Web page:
Museo del Novecento (Museum of the 20th century), Milan
The Museo del Novecento in Milan is a museum of 20th-century art, mostly Italian, located in the Arengario palace in Piazza del Duomo.
Visiting the museum to see its remarkable collection of 20th-century Italian paintings and sculptures is also an occasion to discover its historical building and look at Milan’s Cathedral Square from an unusual point of view.
The Museo del Novecento from Milan’s Piazza del Duomo; photo © Inexhibit
History and architecture
The Museo del Novecento opened to the public on December 6, 2010. The renovation of the Arengario palace – built between 1936 and 1956 after a design by architects Griffini, Magistretti, Muzio, and Portaluppi – was designed by Studio Italo Rota & P., after winning an architectural competition organized by the Milan City Council with a view to establish a new home for the city’s collection of 20th century art.
The renovation project involved both the architectural restoration of the historic building and the creation of new exhibition spaces. The building’s tower, which has been restored to its original state by removing incongruous elements added in the ’50s, contains a large spiral stairway which, from the subway level, leads to a panoramic roof terrace overlooking the Piazza del Duomo.
The main part of the Arengario building, to which two new levels were added during the renovation, accommodates most of the exhibition galleries and is connected to the historical Palazzo Reale nearby by a covered footbridge.
Project for the Museo del Novecento, Studio Italo Rota & partners, longitudinal section of the Arengario building; source: Architects Registration Board of Milan
Museo del Novecento, spiral grand stairway; photos: Jason Paris
Museo del Novecento, the Fontana gallery with the artist’s ceiling decoration for the Hotel del Golfo; photo: Marco Capitanio
Collection and permanent exhibition
The Museo del Novecento permanent exhibition, which features about four hundred works arranged chronologically, begins with a room, opening on the already mentioned spiral grand stair, reserved to The Four Estate (Italian: Il Quarto Stato) painting by Giuseppe Pellizza da Volpedo.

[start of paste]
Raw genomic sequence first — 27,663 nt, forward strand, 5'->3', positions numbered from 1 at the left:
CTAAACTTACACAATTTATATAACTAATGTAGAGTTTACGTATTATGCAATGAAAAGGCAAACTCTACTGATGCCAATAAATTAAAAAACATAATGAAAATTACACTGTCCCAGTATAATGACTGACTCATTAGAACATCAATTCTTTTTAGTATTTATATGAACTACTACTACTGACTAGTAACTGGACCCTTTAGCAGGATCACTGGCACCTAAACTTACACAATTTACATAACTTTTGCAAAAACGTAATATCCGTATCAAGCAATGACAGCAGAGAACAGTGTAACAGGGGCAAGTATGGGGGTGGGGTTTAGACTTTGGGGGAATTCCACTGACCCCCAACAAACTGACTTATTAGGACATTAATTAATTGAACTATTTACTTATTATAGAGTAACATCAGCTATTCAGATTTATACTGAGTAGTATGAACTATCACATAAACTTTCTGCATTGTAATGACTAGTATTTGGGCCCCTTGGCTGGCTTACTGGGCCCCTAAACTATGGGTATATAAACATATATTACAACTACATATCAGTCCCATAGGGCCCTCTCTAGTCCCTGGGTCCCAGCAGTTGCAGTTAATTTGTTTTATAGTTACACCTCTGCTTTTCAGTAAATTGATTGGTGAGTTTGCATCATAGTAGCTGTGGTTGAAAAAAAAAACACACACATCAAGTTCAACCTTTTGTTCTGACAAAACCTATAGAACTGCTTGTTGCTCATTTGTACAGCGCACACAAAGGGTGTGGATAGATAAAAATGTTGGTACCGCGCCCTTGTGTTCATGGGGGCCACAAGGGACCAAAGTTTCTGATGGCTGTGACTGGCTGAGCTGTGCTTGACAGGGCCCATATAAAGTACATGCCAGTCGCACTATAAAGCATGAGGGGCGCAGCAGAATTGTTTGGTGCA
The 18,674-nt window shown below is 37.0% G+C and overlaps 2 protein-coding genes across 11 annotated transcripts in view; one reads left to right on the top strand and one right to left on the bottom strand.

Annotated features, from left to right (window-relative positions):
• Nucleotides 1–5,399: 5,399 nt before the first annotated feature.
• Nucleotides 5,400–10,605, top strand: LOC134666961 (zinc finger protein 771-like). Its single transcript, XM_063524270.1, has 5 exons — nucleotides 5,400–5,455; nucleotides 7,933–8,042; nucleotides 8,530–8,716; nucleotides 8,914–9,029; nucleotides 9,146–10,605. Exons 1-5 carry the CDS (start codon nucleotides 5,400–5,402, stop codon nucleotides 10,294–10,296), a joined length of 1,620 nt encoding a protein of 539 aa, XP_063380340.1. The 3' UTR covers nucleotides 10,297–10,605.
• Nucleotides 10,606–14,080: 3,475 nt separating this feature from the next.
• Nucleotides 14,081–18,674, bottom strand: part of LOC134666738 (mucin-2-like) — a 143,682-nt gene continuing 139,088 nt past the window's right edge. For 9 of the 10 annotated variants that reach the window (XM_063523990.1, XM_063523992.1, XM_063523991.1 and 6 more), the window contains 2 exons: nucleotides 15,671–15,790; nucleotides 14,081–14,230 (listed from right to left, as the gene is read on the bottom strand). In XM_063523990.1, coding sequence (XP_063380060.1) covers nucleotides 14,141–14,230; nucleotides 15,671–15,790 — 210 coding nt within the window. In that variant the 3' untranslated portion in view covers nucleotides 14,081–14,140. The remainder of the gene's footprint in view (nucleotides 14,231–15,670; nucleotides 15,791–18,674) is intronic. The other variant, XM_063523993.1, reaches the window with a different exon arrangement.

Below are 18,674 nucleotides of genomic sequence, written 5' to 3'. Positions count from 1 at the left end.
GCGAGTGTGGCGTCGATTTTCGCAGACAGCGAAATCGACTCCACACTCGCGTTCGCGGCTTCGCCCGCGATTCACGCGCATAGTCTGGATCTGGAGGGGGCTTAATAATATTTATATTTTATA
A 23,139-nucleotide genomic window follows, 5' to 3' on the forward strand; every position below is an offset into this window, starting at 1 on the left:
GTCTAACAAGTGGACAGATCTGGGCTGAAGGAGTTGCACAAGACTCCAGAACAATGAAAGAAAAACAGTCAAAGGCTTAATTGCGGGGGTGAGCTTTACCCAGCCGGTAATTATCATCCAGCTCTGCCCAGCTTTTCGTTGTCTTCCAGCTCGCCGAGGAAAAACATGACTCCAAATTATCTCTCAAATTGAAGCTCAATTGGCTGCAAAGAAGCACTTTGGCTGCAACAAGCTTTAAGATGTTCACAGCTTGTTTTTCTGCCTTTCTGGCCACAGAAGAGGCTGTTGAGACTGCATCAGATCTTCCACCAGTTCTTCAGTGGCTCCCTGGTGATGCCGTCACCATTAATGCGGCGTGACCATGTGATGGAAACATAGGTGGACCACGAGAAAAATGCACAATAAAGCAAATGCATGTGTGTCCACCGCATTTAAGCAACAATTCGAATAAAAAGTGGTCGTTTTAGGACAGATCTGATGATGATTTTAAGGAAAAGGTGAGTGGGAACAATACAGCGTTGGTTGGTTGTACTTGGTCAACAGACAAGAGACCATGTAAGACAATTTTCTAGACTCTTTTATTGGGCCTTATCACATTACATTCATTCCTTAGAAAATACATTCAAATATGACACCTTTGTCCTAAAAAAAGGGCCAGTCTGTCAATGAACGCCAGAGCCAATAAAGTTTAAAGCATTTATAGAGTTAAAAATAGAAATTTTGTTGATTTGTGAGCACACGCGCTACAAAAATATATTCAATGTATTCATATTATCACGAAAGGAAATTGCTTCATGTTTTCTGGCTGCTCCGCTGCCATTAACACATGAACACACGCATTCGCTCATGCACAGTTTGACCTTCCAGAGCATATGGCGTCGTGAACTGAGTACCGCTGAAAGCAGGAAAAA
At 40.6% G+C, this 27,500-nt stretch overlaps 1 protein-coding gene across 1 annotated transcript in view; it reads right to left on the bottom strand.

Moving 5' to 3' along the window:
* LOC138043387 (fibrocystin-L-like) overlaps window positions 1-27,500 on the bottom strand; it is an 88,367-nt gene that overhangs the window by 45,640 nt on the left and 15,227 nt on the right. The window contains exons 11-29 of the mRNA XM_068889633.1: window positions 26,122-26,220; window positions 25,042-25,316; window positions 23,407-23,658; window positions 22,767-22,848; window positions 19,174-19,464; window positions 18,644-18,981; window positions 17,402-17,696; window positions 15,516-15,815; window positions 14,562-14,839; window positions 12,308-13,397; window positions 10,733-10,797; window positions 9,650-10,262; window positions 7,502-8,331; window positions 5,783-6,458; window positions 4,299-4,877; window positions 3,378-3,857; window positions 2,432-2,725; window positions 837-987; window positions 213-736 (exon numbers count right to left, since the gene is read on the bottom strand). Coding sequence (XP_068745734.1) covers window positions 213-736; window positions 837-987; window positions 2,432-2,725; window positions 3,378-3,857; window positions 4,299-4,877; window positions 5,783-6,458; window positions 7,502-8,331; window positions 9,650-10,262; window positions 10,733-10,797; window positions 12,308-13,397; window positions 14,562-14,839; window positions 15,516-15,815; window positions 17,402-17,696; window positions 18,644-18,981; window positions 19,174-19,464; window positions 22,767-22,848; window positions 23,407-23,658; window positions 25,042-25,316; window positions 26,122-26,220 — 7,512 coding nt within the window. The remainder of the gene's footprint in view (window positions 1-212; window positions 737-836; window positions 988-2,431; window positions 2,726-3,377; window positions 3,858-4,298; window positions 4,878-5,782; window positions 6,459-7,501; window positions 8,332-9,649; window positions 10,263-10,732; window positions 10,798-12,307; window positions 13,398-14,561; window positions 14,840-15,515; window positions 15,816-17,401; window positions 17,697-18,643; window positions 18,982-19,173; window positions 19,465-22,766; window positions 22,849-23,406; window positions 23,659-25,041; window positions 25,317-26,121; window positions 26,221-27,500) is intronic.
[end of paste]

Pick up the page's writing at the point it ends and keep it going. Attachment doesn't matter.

Museo del Novecento, The Four Estate (Il Quarto Stato) by Giuseppe Pellizza da Volpedo, 1902
Overall, the exhibition covers the entire 20th-century art.
The first section begins with pieces by international Avant-garde artists of the early 20th century – Pablo Picasso, Paul Klee, Wassily Kandinsky, and Amedeo Modigliani – and continues with works by Italian Futurists, such as Umberto Boccioni, Giacomo Balla, Fortunato Depero, and Carlo Carrà. Two small rooms – dedicated to Giorgio de Chirico, and Giorgio Morandi – complete the first section which spans a period extending from the beginning of the century to World War Two.
The second section opens with a sequence of spaces featuring abstract expressionist works by Alberto Burri, Emilio Vedova, and Giuseppe Capogrossi followed by a gallery dedicated to Lucio Fontana, located on the top floor of the Arengario. The Fontana gallery is conceived as an immersive experience featuring the large ceiling painting Fontana made in 1956 for the Hotel Golfo on the Elba island, his Neon installation, and various Spatial Concept paintings the Italian artist made in the ’50s.
Through the footbridge, the visit continues into the Palazzo Reale which accommodates the last section of the exhibition, which includes sections dedicated to Kinetic and Programmed Art, to works of the Gruppo T, and Italian Pop Art.
Finally, a room with works by artists of the Arte Povera movement, including Mario Merz, and Giuseppe Penone ends the museum’s permanent exhibition.
Museo del Novecento, Umberto Boccioni, Unique Forms of Continuity in Space (Forme uniche della continuità nello spazio), 1913; photo: Paolo Rosselli.
The program of events and activities of the Museo del Novecento comprises temporary exhibitions focused on Italian and international modern and contemporary art; artist talks, special events, children’s workshops, concerts, and presentations.
Cover image and below, the Neon lighting sculpture by Lucio Fontana on view on the upper floor of the Arengario Tower.
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